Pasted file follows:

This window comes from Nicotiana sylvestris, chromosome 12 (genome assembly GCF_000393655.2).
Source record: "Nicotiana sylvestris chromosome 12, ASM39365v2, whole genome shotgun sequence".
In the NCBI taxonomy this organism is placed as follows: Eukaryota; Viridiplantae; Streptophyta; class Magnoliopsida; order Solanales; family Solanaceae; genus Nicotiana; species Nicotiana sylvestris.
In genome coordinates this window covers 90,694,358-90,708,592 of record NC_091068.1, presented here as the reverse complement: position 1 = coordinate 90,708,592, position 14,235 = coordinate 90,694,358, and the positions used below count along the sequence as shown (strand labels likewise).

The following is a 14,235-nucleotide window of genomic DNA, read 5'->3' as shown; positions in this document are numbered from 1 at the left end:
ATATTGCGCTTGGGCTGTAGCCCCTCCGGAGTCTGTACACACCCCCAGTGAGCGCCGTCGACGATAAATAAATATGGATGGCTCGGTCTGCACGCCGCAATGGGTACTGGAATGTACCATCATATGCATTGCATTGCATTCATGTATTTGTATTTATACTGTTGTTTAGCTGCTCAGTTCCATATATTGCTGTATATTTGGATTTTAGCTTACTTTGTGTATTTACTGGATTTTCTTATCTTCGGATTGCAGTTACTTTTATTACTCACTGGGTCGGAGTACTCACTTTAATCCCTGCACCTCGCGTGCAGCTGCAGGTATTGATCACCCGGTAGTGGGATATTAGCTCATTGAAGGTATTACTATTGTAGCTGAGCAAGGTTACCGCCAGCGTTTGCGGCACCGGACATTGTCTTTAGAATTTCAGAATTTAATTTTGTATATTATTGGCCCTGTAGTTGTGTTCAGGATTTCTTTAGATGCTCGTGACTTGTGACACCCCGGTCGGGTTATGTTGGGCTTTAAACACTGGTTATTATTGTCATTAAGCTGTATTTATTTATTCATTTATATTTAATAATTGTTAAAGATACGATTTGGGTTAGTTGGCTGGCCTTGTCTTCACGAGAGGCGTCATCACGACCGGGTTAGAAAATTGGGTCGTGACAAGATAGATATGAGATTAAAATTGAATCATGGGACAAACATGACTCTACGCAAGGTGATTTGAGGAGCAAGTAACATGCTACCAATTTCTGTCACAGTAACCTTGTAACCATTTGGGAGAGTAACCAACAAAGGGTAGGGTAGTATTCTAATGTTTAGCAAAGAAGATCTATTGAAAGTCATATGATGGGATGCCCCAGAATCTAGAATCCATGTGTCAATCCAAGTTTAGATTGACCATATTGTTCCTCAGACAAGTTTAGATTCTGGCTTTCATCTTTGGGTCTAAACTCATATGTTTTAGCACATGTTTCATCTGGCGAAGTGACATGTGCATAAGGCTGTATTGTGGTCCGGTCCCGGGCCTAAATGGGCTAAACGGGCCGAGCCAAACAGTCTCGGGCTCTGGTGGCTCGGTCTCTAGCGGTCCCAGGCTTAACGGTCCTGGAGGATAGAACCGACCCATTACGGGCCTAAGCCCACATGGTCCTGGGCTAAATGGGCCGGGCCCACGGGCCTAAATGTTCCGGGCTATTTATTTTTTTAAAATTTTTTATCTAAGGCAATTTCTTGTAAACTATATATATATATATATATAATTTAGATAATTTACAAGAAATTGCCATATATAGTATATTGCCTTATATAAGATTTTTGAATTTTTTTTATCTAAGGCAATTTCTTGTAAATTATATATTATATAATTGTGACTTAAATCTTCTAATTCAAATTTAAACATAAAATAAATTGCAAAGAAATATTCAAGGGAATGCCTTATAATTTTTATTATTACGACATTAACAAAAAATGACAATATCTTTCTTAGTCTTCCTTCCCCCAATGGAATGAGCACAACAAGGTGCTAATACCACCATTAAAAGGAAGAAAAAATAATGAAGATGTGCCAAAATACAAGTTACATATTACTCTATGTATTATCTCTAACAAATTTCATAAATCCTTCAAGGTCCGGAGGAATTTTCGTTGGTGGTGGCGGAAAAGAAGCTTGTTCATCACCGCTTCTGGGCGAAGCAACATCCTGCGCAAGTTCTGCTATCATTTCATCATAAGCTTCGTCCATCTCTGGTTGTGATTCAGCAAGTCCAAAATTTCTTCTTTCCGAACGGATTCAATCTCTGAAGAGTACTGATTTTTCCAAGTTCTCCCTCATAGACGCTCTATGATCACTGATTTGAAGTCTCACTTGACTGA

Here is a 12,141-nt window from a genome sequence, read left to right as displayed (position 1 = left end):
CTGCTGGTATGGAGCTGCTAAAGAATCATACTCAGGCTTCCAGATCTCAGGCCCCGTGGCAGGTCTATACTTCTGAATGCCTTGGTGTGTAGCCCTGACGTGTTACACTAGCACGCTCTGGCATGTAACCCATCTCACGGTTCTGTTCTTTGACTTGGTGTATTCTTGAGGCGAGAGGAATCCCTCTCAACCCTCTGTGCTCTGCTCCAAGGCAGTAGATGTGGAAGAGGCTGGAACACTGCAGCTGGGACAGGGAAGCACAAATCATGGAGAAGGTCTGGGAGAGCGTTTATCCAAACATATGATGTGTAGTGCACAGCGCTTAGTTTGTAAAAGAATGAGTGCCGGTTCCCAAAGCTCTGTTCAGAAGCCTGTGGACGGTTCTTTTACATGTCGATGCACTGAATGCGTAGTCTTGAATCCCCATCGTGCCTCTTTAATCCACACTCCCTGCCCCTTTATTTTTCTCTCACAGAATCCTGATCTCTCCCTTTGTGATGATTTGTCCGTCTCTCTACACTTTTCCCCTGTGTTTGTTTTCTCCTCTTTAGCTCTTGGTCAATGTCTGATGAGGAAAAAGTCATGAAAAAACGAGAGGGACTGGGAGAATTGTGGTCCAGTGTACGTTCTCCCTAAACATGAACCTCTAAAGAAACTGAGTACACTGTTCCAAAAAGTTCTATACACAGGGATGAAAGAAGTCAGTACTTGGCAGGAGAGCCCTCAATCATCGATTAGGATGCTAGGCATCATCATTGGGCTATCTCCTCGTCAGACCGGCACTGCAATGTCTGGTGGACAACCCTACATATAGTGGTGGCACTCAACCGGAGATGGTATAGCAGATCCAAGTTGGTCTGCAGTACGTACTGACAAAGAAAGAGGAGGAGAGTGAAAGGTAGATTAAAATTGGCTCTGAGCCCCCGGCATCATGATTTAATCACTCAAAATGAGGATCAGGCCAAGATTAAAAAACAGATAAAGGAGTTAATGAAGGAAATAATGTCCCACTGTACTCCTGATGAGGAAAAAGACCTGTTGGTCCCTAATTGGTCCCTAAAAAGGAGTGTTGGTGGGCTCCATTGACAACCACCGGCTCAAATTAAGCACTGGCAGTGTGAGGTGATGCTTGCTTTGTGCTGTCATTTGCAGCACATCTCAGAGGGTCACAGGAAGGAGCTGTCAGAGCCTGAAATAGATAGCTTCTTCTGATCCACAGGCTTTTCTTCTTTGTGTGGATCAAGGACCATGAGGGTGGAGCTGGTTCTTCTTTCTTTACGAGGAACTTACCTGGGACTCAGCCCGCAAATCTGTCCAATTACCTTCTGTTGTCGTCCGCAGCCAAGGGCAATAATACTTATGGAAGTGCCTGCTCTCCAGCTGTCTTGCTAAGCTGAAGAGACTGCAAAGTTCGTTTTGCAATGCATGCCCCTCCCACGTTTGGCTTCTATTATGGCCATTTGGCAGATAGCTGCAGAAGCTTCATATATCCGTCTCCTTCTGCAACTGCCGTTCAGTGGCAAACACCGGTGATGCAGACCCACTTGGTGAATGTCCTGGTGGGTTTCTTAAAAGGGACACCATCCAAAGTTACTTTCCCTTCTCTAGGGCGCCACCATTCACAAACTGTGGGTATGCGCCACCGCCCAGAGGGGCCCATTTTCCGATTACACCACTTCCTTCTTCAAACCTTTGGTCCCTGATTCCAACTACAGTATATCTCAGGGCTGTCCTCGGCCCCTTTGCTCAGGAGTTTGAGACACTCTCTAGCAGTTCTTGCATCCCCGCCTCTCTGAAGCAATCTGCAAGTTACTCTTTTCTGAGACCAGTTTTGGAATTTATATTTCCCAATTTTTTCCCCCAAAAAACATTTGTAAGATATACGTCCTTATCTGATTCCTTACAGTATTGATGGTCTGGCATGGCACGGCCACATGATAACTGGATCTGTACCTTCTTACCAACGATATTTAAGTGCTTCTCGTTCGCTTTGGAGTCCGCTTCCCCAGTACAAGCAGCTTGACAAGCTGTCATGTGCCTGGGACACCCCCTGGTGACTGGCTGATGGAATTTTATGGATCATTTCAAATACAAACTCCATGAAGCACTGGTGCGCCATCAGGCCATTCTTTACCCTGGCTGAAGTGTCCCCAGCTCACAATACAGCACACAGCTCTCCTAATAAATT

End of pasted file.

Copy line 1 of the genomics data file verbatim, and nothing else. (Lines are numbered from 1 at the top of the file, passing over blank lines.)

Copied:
This window comes from Nicotiana sylvestris, chromosome 12 (genome assembly GCF_000393655.2).